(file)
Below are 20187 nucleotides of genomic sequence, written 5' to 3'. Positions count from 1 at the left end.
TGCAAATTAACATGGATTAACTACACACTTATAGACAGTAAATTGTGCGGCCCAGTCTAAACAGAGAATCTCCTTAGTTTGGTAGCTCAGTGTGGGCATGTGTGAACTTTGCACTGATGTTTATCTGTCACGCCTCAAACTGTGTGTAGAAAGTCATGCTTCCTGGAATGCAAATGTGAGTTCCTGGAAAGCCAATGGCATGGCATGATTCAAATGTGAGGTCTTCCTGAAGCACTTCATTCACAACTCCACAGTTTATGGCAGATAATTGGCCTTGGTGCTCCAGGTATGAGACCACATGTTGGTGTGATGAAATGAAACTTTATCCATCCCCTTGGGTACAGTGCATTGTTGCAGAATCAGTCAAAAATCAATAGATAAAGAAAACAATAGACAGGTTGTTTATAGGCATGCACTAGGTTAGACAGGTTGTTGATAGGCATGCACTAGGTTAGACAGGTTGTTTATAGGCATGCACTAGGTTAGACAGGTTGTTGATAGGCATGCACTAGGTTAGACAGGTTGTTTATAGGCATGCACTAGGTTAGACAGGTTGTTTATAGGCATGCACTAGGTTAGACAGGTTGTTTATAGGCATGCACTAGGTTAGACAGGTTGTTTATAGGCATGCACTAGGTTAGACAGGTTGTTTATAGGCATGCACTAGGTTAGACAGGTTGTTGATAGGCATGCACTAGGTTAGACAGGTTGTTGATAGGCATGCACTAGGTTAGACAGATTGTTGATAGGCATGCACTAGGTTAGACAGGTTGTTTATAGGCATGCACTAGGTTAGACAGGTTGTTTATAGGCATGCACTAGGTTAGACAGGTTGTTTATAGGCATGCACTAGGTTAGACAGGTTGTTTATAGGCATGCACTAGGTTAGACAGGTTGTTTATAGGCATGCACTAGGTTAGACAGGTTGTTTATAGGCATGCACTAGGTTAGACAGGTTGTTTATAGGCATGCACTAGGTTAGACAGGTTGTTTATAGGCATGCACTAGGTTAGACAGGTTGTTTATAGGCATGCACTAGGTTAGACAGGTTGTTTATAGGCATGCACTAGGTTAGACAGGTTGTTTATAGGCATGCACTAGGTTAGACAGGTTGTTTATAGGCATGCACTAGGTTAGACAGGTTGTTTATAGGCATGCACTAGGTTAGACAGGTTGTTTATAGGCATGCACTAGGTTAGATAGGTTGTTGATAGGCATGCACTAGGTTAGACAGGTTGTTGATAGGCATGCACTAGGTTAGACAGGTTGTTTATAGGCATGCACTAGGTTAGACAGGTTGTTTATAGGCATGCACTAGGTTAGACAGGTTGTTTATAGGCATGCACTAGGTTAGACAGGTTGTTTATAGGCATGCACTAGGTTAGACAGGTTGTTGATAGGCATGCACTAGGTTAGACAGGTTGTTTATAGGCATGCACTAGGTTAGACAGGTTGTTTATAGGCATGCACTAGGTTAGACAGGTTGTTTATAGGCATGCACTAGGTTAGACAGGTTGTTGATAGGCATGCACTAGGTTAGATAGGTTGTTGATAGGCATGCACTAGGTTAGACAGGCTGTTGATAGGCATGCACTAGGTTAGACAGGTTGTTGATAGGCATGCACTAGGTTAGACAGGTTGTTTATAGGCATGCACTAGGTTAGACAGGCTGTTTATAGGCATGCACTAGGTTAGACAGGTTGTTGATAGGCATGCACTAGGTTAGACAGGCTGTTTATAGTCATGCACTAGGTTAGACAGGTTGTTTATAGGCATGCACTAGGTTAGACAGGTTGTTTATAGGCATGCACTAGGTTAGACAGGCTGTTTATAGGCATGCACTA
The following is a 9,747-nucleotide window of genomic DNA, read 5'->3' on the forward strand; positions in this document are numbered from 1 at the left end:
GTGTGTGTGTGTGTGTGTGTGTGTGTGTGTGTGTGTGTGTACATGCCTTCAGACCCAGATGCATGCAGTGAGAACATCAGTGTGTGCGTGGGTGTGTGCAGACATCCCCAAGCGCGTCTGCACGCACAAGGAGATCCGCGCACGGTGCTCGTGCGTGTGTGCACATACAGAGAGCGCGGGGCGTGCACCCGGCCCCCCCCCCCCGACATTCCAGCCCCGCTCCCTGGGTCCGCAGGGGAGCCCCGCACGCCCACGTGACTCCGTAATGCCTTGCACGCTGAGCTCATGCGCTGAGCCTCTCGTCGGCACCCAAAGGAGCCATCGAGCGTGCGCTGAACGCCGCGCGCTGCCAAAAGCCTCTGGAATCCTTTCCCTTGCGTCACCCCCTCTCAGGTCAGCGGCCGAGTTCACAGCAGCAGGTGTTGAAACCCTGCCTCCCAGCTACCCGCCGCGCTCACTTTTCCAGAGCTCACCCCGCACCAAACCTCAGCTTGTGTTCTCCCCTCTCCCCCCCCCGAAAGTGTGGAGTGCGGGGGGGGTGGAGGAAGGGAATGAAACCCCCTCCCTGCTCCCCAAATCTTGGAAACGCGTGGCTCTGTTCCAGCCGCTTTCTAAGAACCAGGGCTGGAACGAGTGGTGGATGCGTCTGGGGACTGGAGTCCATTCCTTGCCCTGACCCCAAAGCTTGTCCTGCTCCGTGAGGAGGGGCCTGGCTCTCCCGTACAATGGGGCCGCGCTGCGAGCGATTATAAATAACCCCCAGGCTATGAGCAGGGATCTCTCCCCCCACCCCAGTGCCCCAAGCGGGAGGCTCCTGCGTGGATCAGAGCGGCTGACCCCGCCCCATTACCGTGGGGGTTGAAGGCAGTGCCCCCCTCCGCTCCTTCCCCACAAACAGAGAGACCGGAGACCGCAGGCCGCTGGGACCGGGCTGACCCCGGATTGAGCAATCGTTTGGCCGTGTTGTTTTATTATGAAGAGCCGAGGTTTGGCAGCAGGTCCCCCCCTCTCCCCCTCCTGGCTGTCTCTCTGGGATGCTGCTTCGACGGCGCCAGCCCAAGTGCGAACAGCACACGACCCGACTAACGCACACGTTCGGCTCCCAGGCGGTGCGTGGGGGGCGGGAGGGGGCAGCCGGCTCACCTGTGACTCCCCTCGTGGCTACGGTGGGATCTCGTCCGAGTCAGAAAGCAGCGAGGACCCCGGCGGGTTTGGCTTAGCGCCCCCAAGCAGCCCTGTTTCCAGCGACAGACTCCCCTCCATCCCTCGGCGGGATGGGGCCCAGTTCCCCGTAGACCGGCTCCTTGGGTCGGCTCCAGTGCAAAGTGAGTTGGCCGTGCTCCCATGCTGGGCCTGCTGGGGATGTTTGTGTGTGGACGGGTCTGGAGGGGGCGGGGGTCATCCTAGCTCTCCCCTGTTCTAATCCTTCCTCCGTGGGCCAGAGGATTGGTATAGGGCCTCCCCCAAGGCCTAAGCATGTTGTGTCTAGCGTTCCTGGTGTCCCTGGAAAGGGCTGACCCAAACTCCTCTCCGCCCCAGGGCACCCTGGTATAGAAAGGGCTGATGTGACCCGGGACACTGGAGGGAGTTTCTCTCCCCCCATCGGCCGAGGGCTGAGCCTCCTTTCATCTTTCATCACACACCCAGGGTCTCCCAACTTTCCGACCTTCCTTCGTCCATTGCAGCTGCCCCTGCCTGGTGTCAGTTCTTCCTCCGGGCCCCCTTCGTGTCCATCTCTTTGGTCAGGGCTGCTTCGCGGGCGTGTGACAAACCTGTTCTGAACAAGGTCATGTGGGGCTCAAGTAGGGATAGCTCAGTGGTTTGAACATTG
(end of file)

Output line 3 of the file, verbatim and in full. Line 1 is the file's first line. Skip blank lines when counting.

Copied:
The following is a 9,747-nucleotide window of genomic DNA, read 5'->3' on the forward strand; positions in this document are numbered from 1 at the left end: